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Foundry Patterns for Taleisin’s Hardware Now Available For General Use
(Click here for Pattern Inventory List)
Pardey Image Lin and Larry Pardey enjoyed discussing the design of the various fittings as they laid out the patterns used on Taleisin for Bob Darr, director of the Arques School of Boatbuilding.
A fortunate encounter during Lin and Larry Pardey’s visit to Sausalito introduced them to the perfect home for all of the patterns used to make the bronze deck, mast and windvane hardware on Taleisin their 29’6” Hess designed cruising cutter. When the Pardey’s were completing Taleisin almost 23 years ago, they found they could not buy hardware that was appropriate for the boat. So they spent about four days making 40 wooden foundry patterns and had a local foundry cast bronze fittings, which matched the boat and worked perfectly (for a pattern inventory list and closeup image of the fittings click here). By the time Taleisin was complete, three other builders were creating sister-ships to this handsome Lyle Hess designed 29 footer. “When one approached me and asked if I minded loaning her the patterns I was really jazzed,” Larry said, “I told Linda Smith of course, these are tools and tools should be used.” Over the next years, the wooden patterns including those to make the boom gallows, the bow fair leads and the gudgeons and pintles for the windvane steering gear have been shipped to 7 different countries and used by approximately 40 different builders.
Cover The Spaulding Wooden Boat Center, which will house the patterns, has been building, repairing and maintaining wooden boats for more than sixty years. The center will now be home to the Arques School of Boatbuilding.
With Lin and Larry often out of touch when they are sailing, and based in New Zealand when they are on shore, it has become ever harder to arrange for shipping and retrieval of the patterns. A chance encounter as they set off to explore the San Francisco Bay area before voyaging southward, provided an elegant solution to the problem. In true cruising fashion soon after they anchored off Sausalito, they headed ashore where they met Mark Welther, executive director of the Spaulding Wooden Boat Center. “Do you have time to take a look at our center?” he asked, “It’s only a few blocks from here.”

That few minutes became a three week long visit and haul-out at one of the most traditional working boat yards left in California. Almost serendipitously, the final agreements were being reached by the foundation that owns the yard and is also dedicated to the preservation of traditional sailing craft, to share their space with the Arques School of Wooden Boat Building run by Bob Darr. Their first joint project, the restoration of Freida, the oldest yacht in San Francisco, was underway in the main shed. One of the unique parts of Bob Darr’s program is the small foundry he has set up to round out his students’ education. This of course lead to a discussion of Taleisin’s foundry patterns and soon it was decided to place them on long term loan at the center, with the agreement that they would be available for use by any interested builders either to be cast by the school foundry, or after receipt of a substantial deposit to assure they are returned in good condition, by the builders foundry. The deposit (less shipping costs) is then refunded to the user. Within five days the first of the patterns, the dinghy chock bases, had gone out to be used by the owner of a Bristol Channel Cutter on Bainbridge Island.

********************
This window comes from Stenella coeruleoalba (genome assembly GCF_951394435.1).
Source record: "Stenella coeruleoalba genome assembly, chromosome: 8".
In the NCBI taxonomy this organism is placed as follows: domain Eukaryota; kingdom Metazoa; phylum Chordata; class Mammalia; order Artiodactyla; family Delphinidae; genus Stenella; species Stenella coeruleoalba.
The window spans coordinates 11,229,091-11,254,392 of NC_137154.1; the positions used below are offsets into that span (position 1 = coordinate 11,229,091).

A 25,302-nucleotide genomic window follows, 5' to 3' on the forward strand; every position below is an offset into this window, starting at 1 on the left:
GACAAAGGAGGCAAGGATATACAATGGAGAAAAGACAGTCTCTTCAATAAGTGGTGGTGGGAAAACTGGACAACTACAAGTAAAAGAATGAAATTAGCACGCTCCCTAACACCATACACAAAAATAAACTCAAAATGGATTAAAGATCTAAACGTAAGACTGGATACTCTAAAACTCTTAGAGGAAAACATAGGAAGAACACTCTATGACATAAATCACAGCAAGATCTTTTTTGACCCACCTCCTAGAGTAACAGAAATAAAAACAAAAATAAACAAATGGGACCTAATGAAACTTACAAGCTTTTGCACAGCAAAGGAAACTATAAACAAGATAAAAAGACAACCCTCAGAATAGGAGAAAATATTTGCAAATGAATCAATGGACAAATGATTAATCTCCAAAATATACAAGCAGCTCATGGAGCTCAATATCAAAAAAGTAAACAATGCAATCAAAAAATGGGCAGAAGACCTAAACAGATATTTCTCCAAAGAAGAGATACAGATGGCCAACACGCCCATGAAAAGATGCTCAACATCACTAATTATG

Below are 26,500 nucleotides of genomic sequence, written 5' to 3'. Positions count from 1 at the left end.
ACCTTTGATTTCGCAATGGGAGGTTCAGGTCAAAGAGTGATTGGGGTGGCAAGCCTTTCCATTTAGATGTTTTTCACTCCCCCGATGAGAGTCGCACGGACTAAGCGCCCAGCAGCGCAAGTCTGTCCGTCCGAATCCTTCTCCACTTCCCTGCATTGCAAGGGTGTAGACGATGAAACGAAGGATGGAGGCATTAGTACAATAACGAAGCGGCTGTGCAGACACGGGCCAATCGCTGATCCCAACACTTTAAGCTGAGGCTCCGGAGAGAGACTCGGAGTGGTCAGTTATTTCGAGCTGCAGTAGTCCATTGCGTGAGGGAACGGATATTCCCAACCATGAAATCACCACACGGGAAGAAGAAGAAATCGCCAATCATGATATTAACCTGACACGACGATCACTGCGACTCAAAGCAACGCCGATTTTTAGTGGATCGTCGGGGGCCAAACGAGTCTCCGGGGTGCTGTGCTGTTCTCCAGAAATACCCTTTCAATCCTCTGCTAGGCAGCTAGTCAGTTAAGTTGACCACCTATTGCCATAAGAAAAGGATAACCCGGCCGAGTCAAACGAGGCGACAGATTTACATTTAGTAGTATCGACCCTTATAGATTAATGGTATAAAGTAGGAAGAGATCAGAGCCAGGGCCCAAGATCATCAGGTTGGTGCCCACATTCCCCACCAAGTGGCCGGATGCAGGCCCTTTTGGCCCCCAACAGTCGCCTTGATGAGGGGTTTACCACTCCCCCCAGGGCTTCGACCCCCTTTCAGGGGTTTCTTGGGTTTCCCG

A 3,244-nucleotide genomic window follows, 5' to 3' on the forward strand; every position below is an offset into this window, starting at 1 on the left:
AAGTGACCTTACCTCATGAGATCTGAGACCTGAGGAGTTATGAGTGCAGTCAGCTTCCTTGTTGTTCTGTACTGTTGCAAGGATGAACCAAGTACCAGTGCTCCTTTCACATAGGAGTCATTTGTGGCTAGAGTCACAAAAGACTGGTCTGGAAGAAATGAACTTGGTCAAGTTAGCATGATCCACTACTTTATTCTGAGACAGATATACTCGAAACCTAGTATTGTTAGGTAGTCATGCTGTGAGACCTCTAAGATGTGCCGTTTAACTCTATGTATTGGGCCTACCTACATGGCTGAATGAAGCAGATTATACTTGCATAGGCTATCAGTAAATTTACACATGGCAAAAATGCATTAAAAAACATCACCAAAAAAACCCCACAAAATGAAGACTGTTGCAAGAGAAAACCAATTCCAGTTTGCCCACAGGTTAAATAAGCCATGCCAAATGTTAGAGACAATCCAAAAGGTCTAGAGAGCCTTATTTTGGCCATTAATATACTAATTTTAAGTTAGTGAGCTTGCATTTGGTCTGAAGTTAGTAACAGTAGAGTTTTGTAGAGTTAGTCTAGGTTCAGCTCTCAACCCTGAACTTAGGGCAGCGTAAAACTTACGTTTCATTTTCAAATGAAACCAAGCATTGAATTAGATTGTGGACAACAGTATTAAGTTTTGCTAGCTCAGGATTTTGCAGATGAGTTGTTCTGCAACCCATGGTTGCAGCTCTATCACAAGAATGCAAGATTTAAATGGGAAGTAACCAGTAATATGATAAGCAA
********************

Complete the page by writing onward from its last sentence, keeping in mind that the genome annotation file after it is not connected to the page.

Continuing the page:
Cover Some of the bronze fittings made from these wooden patterns can be seen in this photograph. Particularly useful for boats of all sorts are the opening oval portlights, the boom gallows frames and the bow rollers designed so a 35 pound CQR anchor self-stows. You can see the bow rollers 14 inches forward of the stem head in this photograph.
A complete list of the patterns plus photographs can be seen on the Pardey’s Website at www.landlpardey.com. Two more patterns will be added to this list soon, the production boards for making the 1/4” and 3/8” clench rings used through out Taleisin’s construction. You can see a discussion and diagrams of these patterns in the last chapter of Details of Classic Boat Construction by Larry Pardey. You can also see most of the bronze fittings created using these patterns on the Pardey’s DVD’s, Get Ready to Cruise and Get Ready to Cross Oceans.

For further information on the use of these patterns contact the Spaulding Wooden Boat Center, (415) 332-3179 www.spauldingcenter.org.



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